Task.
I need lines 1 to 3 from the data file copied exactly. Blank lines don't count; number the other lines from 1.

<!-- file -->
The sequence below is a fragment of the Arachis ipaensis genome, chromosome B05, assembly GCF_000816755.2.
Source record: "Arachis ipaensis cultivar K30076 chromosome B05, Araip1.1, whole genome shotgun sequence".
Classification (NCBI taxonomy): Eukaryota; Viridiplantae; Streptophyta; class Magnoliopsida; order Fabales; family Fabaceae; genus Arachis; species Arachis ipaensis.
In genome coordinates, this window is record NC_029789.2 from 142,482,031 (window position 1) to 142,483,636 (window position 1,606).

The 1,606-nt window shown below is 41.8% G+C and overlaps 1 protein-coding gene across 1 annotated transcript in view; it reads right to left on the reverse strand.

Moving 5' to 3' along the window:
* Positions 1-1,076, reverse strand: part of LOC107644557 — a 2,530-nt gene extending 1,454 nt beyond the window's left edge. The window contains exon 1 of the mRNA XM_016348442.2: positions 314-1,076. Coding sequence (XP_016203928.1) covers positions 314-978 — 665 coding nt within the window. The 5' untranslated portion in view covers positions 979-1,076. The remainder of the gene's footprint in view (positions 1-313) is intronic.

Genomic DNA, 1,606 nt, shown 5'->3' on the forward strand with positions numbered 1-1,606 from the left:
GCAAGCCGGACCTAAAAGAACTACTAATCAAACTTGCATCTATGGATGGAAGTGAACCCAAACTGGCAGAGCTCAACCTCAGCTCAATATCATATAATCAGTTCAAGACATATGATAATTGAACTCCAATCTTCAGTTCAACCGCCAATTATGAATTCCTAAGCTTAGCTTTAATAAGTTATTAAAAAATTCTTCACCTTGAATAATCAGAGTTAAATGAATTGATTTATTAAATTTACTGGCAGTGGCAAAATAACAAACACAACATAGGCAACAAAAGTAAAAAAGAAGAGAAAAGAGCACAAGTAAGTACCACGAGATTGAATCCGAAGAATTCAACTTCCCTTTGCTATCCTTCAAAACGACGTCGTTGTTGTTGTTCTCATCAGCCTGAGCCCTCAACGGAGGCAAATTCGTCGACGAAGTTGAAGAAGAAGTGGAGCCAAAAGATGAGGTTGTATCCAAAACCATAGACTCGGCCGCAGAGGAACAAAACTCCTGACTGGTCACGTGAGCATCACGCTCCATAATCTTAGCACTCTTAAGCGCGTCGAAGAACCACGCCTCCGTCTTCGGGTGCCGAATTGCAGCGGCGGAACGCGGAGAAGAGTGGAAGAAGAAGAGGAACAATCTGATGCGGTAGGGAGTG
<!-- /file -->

The sequence below is a fragment of the Arachis ipaensis genome, chromosome B05, assembly GCF_000816755.2.
Source record: "Arachis ipaensis cultivar K30076 chromosome B05, Araip1.1, whole genome shotgun sequence".
Classification (NCBI taxonomy): Eukaryota; Viridiplantae; Streptophyta; class Magnoliopsida; order Fabales; family Fabaceae; genus Arachis; species Arachis ipaensis.